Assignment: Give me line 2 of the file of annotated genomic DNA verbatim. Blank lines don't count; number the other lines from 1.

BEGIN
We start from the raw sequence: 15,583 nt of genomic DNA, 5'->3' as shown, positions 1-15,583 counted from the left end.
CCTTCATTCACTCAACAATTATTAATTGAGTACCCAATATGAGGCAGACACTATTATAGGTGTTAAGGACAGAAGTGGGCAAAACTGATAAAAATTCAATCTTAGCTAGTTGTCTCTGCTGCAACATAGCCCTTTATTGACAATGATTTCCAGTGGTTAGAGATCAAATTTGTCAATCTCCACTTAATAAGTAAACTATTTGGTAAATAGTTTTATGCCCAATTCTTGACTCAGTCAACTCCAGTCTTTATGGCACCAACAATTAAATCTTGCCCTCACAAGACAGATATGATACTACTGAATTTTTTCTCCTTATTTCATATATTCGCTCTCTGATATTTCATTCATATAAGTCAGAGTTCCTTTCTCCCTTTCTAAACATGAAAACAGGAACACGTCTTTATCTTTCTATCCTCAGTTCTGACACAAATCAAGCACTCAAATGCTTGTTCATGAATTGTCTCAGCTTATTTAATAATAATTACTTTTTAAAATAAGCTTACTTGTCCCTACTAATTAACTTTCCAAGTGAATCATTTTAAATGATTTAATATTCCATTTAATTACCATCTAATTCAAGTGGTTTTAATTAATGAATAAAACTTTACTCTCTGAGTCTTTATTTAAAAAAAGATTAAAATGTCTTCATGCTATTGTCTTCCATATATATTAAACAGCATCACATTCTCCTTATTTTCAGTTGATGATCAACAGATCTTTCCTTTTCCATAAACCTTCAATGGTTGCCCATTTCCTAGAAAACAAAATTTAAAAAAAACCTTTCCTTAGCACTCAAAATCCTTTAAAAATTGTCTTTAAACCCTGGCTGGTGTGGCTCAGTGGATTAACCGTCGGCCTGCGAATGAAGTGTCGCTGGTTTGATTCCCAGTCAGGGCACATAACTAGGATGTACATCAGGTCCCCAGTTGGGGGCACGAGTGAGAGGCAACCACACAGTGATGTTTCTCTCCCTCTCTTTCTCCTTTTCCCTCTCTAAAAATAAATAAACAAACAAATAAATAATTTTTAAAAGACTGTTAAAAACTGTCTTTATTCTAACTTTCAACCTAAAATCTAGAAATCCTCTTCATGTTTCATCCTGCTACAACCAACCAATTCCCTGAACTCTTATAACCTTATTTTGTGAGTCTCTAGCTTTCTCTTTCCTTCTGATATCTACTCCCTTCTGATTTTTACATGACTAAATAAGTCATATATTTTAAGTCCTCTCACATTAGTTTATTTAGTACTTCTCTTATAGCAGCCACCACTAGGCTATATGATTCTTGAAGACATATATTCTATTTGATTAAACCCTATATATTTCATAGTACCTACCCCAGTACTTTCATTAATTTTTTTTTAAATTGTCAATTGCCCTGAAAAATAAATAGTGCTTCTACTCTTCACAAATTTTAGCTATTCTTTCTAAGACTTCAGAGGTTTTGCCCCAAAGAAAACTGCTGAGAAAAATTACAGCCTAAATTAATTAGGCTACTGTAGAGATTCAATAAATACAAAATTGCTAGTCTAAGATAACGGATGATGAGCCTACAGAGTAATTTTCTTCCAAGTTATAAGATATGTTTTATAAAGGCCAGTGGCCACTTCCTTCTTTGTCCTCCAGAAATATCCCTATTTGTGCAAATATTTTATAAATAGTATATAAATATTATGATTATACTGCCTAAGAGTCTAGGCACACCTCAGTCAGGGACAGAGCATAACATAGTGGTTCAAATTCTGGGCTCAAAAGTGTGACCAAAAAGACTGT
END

CCTTCATTCACTCAACAATTATTAATTGAGTACCCAATATGAGGCAGACACTATTATAGGTGTTAAGGACAGAAGTGGGCAAAACTGATAAAAATTCAATCTTAGCTAGTTGTCTCTGCTGCAACATAGCCCTTTATTGACAATGATTTCCAGTGGTTAGAGATCAAATTTGTCAATCTCCACTTAATAAGTAAACTATTTGGTAAATAGTTTTATGCCCAATTCTTGACTCAGTCAACTCCAGTCTTTATGGCACCAACAATTAAATCTTGCCCTCACAAGACAGATATGATACTACTGAATTTTTTCTCCTTATTTCATATATTCGCTCTCTGATATTTCATTCATATAAGTCAGAGTTCCTTTCTCCCTTTCTAAACATGAAAACAGGAACACGTCTTTATCTTTCTATCCTCAGTTCTGACACAAATCAAGCACTCAAATGCTTGTTCATGAATTGTCTCAGCTTATTTAATAATAATTACTTTTTAAAATAAGCTTACTTGTCCCTACTAATTAACTTTCCAAGTGAATCATTTTAAATGATTTAATATTCCATTTAATTACCATCTAATTCAAGTGGTTTTAATTAATGAATAAAACTTTACTCTCTGAGTCTTTATTTAAAAAAAGATTAAAATGTCTTCATGCTATTGTCTTCCATATATATTAAACAGCATCACATTCTCCTTATTTTCAGTTGATGATCAACAGATCTTTCCTTTTCCATAAACCTTCAATGGTTGCCCATTTCCTAGAAAACAAAATTTAAAAAAAACCTTTCCTTAGCACTCAAAATCCTTTAAAAATTGTCTTTAAACCCTGGCTGGTGTGGCTCAGTGGATTAACCGTCGGCCTGCGAATGAAGTGTCGCTGGTTTGATTCCCAGTCAGGGCACATAACTAGGATGTACATCAGGTCCCCAGTTGGGGGCACGAGTGAGAGGCAACCACACAGTGATGTTTCTCTCCCTCTCTTTCTCCTTTTCCCTCTCTAAAAATAAATAAACAAACAAATAAATAATTTTTAAAAGACTGTTAAAAACTGTCTTTATTCTAACTTTCAACCTAAAATCTAGAAATCCTCTTCATGTTTCATCCTGCTACAACCAACCAATTCCCTGAACTCTTATAACCTTATTTTGTGAGTCTCTAGCTTTCTCTTTCCTTCTGATATCTACTCCCTTCTGATTTTTACATGACTAAATAAGTCATATATTTTAAGTCCTCTCACATTAGTTTATTTAGTACTTCTCTTATAGCAGCCACCACTAGGCTATATGATTCTTGAAGACATATATTCTATTTGATTAAACCCTATATATTTCATAGTACCTACCCCAGTACTTTCATTAATTTTTTTTTAAATTGTCAATTGCCCTGAAAAATAAATAGTGCTTCTACTCTTCACAAATTTTAGCTATTCTTTCTAAGACTTCAGAGGTTTTGCCCCAAAGAAAACTGCTGAGAAAAATTACAGCCTAAATTAATTAGGCTACTGTAGAGATTCAATAAATACAAAATTGCTAGTCTAAGATAACGGATGATGAGCCTACAGAGTAATTTTCTTCCAAGTTATAAGATATGTTTTATAAAGGCCAGTGGCCACTTCCTTCTTTGTCCTCCAGAAATATCCCTATTTGTGCAAATATTTTATAAATAGTATATAAATATTATGATTATACTGCCTAAGAGTCTAGGCACACCTCAGTCAGGGACAGAGCATAACATAGTGGTTCAAATTCTGGGCTCAAAAGTGTGACCAAAAAGACTGT